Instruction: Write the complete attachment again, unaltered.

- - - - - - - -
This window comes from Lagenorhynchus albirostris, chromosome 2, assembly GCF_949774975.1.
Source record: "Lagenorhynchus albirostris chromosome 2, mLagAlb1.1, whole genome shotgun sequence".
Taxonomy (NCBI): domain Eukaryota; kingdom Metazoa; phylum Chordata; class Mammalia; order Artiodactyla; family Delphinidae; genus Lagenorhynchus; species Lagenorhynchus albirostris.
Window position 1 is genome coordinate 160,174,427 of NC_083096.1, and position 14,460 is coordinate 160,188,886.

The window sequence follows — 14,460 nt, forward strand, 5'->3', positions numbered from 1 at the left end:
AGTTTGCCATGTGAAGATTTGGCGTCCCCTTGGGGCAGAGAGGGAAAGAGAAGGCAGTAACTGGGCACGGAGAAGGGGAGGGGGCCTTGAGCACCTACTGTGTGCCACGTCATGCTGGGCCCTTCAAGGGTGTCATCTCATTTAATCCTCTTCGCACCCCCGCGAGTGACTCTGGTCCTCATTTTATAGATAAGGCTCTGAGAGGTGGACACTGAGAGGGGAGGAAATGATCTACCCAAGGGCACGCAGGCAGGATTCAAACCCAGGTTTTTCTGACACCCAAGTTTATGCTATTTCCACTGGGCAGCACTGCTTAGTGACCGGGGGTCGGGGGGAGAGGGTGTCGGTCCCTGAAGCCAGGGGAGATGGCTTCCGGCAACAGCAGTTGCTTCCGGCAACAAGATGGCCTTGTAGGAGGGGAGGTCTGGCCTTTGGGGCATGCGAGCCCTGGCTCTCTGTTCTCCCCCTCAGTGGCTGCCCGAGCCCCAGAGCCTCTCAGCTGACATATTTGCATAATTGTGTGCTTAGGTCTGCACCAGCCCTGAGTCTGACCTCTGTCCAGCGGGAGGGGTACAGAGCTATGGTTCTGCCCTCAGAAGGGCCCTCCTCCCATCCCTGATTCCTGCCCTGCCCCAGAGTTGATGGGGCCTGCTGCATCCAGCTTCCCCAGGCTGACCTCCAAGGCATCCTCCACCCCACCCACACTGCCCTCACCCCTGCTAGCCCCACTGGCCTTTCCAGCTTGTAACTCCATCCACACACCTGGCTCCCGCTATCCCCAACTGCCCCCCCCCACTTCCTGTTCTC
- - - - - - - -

This window comes from Lagenorhynchus albirostris, chromosome 2, assembly GCF_949774975.1.
Source record: "Lagenorhynchus albirostris chromosome 2, mLagAlb1.1, whole genome shotgun sequence".
Taxonomy (NCBI): domain Eukaryota; kingdom Metazoa; phylum Chordata; class Mammalia; order Artiodactyla; family Delphinidae; genus Lagenorhynchus; species Lagenorhynchus albirostris.
Window position 1 is genome coordinate 160,174,427 of NC_083096.1, and position 14,460 is coordinate 160,188,886.

The window sequence follows — 14,460 nt, forward strand, 5'->3', positions numbered from 1 at the left end:
AGTTTGCCATGTGAAGATTTGGCGTCCCCTTGGGGCAGAGAGGGAAAGAGAAGGCAGTAACTGGGCACGGAGAAGGGGAGGGGGCCTTGAGCACCTACTGTGTGCCACGTCATGCTGGGCCCTTCAAGGGTGTCATCTCATTTAATCCTCTTCGCACCCCCGCGAGTGACTCTGGTCCTCATTTTATAGATAAGGCTCTGAGAGGTGGACACTGAGAGGGGAGGAAATGATCTACCCAAGGGCACGCAGGCAGGATTCAAACCCAGGTTTTTCTGACACCCAAGTTTATGCTATTTCCACTGGGCAGCACTGCTTAGTGACCGGGGGTCGGGGGGAGAGGGTGTCGGTCCCTGAAGCCAGGGGAGATGGCTTCCGGCAACAGCAGTTGCTTCCGGCAACAAGATGGCCTTGTAGGAGGGGAGGTCTGGCCTTTGGGGCATGCGAGCCCTGGCTCTCTGTTCTCCCCCTCAGTGGCTGCCCGAGCCCCAGAGCCTCTCAGCTGACATATTTGCATAATTGTGTGCTTAGGTCTGCACCAGCCCTGAGTCTGACCTCTGTCCAGCGGGAGGGGTACAGAGCTATGGTTCTGCCCTCAGAAGGGCCCTCCTCCCATCCCTGATTCCTGCCCTGCCCCAGAGTTGATGGGGCCTGCTGCATCCAGCTTCCCCAGGCTGACCTCCAAGGCATCCTCCACCCCACCCACACTGCCCTCACCCCTGCTAGCCCCACTGGCCTTTCCAGCTTGTAACTCCATCCACACACCTGGCTCCCGCTATCCCCAACTGCCCCCCCCCACTTCCTGTTCTC